Remington Rolling Block Rifle No. 1

Remington’s Rolling Block Rifle was known in North America as the Buffalo gun, or in other parts of the world perhaps an elephant gun. The Remington Rolling Block Rifle was a powerful weapon. The Remington Company that was run by E. Remington and his sons eventually became known as the Remington Arms Company. The Remington Block Rifle was a strong gun that was available a number of calibers. This version was produced with a center fire or rim fire cartridge.

The design and production of the Remington Rolling Block Rifle began in 1863 and was created by a fellow named Leonard Geiger. Over the years more and more options and variables were added. Joe Rider came aboard in 1866 and soon after the Remington Rider was created. Rider worked for Remington as a superintendent in on of the factories.

One of the longest running rifles of the time the Remington was in production well into the 20th century. Competition existed by way of the Winchester and Browning companies, and other European companies but the low cost to produce the Remington kept it them in business. The Remington was available in a number of styles and calibers. For buffalo or big game hunter the fifty calibers was the preference. The twenty two caliber rim fire was also a popular gun.

It wasn’t long after production that the US military approached the company in order to fill the need for the front line carbine and musket requirements. Both the Army and the Navy utilized the Remington Rolling Block Rifle.

The Remington Rolling Block soon became popular across North America and then into Europe. It became the standard service rifle in many countries namely Sweden from 1867-1880. (Spain, Holland, and Denmark were others). The gun filtered to South America as well and was popular in a number of countries there. With the expanded popularity across Europe Remington began licensing for production in a number of countries including Belgium, Sweden and Spain to name a few.

The reason for the name Rolling Block is basically the positioning of the way the breech is closed off on action. Once the hammer is cocked the cartridge is locked in place and ready to fire. On the Remington Rolling Block the hinge breach is an L shaped. It is important to note that the Remington Rolling Block’s were a single shot and needed to have the hammer cocked for each shot. One of the best aspects of the Remington was that it was dependable. There weren’t a lot of complaints with regard to the operation of the weapon.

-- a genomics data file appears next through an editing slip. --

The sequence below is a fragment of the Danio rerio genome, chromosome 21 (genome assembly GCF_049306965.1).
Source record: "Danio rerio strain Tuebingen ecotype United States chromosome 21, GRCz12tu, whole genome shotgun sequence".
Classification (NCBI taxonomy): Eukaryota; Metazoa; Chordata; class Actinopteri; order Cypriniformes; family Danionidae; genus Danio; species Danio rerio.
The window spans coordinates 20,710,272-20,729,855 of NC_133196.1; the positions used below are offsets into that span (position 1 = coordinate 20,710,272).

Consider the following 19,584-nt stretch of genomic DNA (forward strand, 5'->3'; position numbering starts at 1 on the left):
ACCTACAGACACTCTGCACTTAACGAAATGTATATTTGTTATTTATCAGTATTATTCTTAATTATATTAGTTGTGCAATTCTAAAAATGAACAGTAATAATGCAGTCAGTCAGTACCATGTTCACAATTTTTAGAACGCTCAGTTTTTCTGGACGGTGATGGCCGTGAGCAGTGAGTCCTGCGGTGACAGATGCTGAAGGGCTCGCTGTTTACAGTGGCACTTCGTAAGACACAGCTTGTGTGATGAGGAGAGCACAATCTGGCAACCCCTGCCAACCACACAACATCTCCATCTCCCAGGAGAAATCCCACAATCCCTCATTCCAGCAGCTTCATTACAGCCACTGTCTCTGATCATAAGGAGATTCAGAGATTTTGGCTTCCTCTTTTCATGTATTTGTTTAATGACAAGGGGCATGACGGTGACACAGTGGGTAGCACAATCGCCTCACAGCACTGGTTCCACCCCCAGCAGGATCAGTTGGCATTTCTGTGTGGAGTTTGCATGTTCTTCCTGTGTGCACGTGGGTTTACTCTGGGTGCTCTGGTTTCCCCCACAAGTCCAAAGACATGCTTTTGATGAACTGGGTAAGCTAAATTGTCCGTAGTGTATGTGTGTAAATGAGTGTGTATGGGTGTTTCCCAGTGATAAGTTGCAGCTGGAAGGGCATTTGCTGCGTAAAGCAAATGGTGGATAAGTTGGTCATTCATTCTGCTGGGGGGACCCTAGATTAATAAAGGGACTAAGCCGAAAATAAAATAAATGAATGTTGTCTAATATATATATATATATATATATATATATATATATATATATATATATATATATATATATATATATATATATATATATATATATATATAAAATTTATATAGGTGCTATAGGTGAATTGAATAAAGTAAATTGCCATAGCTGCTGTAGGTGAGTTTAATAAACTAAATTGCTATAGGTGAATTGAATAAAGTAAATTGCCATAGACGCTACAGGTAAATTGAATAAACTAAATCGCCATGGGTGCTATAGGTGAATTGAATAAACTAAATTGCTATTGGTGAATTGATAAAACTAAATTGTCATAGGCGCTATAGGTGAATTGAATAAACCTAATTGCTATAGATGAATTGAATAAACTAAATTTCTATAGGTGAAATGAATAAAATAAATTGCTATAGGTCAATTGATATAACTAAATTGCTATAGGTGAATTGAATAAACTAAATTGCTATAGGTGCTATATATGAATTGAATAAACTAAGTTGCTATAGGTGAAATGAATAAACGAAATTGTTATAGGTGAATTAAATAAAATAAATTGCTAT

The Remington M1867 was a version of the introductory rolling block rifle. It was produced in Sweden. Initially the production numbers in the United States numbered around 10,000. Rifles produced in Sweden were mass produced with numbers exceeding ¼ of a million. Carbine conversions were also mass produced to accommodate older models.

Rolling Block Rifle Specs

• Overall weight 9.25 pounds
• Factory length, 50.4 or 53.3 inches. Available with longer or shorter barrels if special ordered. Factory barrels were 35.7 or 37.4 inches
• Rifle was a single shot breechload rolling block

The Remington Rolling Block Rifle was a popular gun in the movies and on television. Current day use the gun can be used in the video game Red Dead Redemption. One of the most popular movies of our time Legends of the Fall Anthony Hopkins is seen using the gun throughout the movie. Clint Eastwood handles the Remington Rolling Block in the movie Two Miles for Sister Sara in his 1970 movie.

Current value- The value of any antique gun varies based on condition and availability. A quick scan through the internet and there are originals for sale from $500-$10000. The value also depends on what type of rifle you’re looking at. Is it a military issue or sporting, rifle or carbine? For serious collectors you will want to check out the blue book for true value. The Remington Rolling Block for example has various values based on condition Poor-Excellent. You also add to the value if the weapon has any accessories or customization. For example guns that have certain calibers can be worth 20-25% more than the standard .45-70. The Number 1 Rolling Rock Rifle sporting edition with a .44-77 in excellent condition is worth close to $10,000. Like anything that is antique the value is always in the eye of the buyer.

Many gun fans choose to purchase replicas of the old west weapons, mainly for two reasons, popularity and they can fire them. Most antique guns that are found are rarely if ever shot again. They are often mounted in a glass case never to be shot, or even touched again. Replicas are the way to go if you want to fire these guns and feel the power behind them. Upon researching this Remington there is a website by Pedersoli and Uberti that describes a replica version of this gun. The Pedersoli has the same design as the original .45-70 caliber. The octagon barrel is a bit shorter at 30 inches. The overall weight of the replica is 11.67 pounds. While the specs here are not entirely accurate to the original, visually and for shooting purposes they are similar. Over on the Uberti website they have a number of replicas listed for around $7-800. The framing and barrel is available in both the blue or case-hardened option. All of the replicas come with a brass trigger guard and there are a number of carbine models with various calibers. The barrel length is quite a bit shorter and comes in round stock.

References:

http://singleactions.proboards.com/index.cgi?board=rifles&action=display&thread=6742
http://www.gunsinternational.com/listings.cfm?cat_id=334
http://www.emf-company.com/store/pc/Remington-Rolling-Blocks-c128.htm
The Military Remington Rolling Block Rifle written by George Layman

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